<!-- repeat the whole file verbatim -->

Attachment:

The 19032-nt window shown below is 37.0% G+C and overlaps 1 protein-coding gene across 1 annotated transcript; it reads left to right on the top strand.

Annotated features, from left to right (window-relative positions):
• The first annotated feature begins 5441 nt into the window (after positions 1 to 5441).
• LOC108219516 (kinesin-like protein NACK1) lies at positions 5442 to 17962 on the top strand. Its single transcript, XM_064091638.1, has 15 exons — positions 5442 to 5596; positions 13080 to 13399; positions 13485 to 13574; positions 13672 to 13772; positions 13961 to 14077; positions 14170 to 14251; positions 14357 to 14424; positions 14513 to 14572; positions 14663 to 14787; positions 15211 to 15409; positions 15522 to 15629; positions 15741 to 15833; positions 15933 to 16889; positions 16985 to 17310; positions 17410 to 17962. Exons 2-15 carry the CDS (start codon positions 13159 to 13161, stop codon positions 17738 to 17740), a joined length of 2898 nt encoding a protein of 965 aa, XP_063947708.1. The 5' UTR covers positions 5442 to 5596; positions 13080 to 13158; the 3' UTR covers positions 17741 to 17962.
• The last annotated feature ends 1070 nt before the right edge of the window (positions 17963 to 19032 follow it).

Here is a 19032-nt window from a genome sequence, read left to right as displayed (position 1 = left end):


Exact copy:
The 19032-nt window shown below is 37.0% G+C and overlaps 1 protein-coding gene across 1 annotated transcript; it reads left to right on the top strand.

Annotated features, from left to right (window-relative positions):
• The first annotated feature begins 5441 nt into the window (after positions 1 to 5441).
• LOC108219516 (kinesin-like protein NACK1) lies at positions 5442 to 17962 on the top strand. Its single transcript, XM_064091638.1, has 15 exons — positions 5442 to 5596; positions 13080 to 13399; positions 13485 to 13574; positions 13672 to 13772; positions 13961 to 14077; positions 14170 to 14251; positions 14357 to 14424; positions 14513 to 14572; positions 14663 to 14787; positions 15211 to 15409; positions 15522 to 15629; positions 15741 to 15833; positions 15933 to 16889; positions 16985 to 17310; positions 17410 to 17962. Exons 2-15 carry the CDS (start codon positions 13159 to 13161, stop codon positions 17738 to 17740), a joined length of 2898 nt encoding a protein of 965 aa, XP_063947708.1. The 5' UTR covers positions 5442 to 5596; positions 13080 to 13158; the 3' UTR covers positions 17741 to 17962.
• The last annotated feature ends 1070 nt before the right edge of the window (positions 17963 to 19032 follow it).

Here is a 19032-nt window from a genome sequence, read left to right as displayed (position 1 = left end):